by: Jim Lewis [ ]
Originally published on:
If you're a Science-Fiction modeler, then you're most likely a fan of Stanley Kubrick's 2001: A Space Odyssey. For me, the miniatures are the most appealing aspect of the 1968 film. Shown ever so brielfy was the Pan-Am Space Clipper to whet the modeler's appetite. Previous versions of this spaceplane were done in 1/144th scale by Airfix and Aurora. Unable to get either, until this year, I purchased the Airfix version and was really left wanting a better job. Soon afterwards I got a hold of one of the Wilco! Models Orion III - and thought it a better job.
Wilco! Models' kit is made up of just four pieces of resin - with two more to make up a simple stand. For the most part the resin castings are nice, but do call for some bubble filling and cleanup. On my example, the scribing was not even nor straight in crossing the circumference of the fuselage casting. I've read that the master for this casting was the original Aurora model kit, and incompletely cleaned-up seam lines do show in the resin castoff. However, these were simple to sand away and polish smooth. The bubbles were relatively easy to take care of with Squadron's Green Putty. On my example, the underside of the nose section was pretty bad - marred by seam lines and what appeared to be shifting of the master when the resin was poured. In building the model kit I found it more expedient to fill the offending area with Putty, and sand it all smooth. I then rescribed the panel lines and replaced the removed circular detail with sheet styrene. Not knowing what the circular detail was actually for - I scanned and reduced a Pan-Am "meatball" to print on decal sheet and apply to my model in that spot. It looks nice.
The Engine Housing is a separate piece that attaches to the fuselage via a male-female socket at the rear end. My example fit tightly and well - no real effort for extra cleanup was called for, except in removing the pour gates on the underside. These pour gates were pretty hefty in my kit example, and I payed extra attention not to remove raised details located precariously close to them. All the bubbles calling for filling was located on the underside of this part in my example. I noticed that neither the Engine Housing or Fuselage come detailed with the prominent half-circular braking thruster units that girdle the rear end of the miniature. I would eventually cut up plastic beads - first in halves - then quarters - to replicate this detail. Lastly, the tip for mounting the dual antenna "stingers" was not cleanly cast in my example. I rebuilt the area with styrene and added new antenna made from .010" stainless steel wire.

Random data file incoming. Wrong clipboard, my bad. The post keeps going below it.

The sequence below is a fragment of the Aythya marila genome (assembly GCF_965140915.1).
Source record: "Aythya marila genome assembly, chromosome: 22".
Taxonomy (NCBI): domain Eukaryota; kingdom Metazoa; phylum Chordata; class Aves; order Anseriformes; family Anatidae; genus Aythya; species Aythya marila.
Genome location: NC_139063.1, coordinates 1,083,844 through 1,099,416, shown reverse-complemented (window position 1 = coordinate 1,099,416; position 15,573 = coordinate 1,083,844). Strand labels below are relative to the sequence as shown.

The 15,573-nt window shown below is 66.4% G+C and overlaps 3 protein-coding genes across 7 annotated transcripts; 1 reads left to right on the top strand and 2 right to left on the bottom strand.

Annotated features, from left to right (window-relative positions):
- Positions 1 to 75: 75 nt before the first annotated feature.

Wings and Finishing Up
The wing section comes in two parts - a main section with both wings cast as a single unit, and the other as a leading section for the cranked arrow configuration. Apprehensive that the panel lines would not match up when I joined them - I was pleasantly surprised that they did! I followed Wilco! Models' instructions and mated them on a flat surface - before attaching them to the fuselage-engine housing. These two parts were cleanly cast in the kit I purchased, with only minor seam cleanup called for. Note: consulting Simon Atkinson's artwork, you'll notice that the angle of the scribed panel lines on the trailing sections of the wings are incorrect. They should match the angles on the leading sections of the wings.Not much to say about the base provided - other than I didn't opt to use it. It was rougher cast and would call for more cleanup than the rest of the model did itself. The decals are inkjet printed, and acceptable, but since I purchased an Airfix spaceplace, I opted to use those "meatball" decals instead because of their sharper registration.
I've been waiting for a good model of the Orion III Spaceplane for sometime. Though some cleanup and extra work is called for in completing the Wilco! Models kit - I wasn't disappointed. It does capture the look and feel of the movie miniature. It is a hefty model too, some 14 inches long when all is said and done. If you want to go to town and superdetail it - there isn't much more to add. Wilco! Models made great efforts to provide most of that for you in the basic kit. I recommend it to modelers experienced with working with all-resin kits.
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Copyright ©2021 text by Jim Lewis [ ]. Images also by copyright holder unless otherwise noted. Opinions expressed are those of the author(s) and not necessarily those of ModelGeek. All rights reserved.
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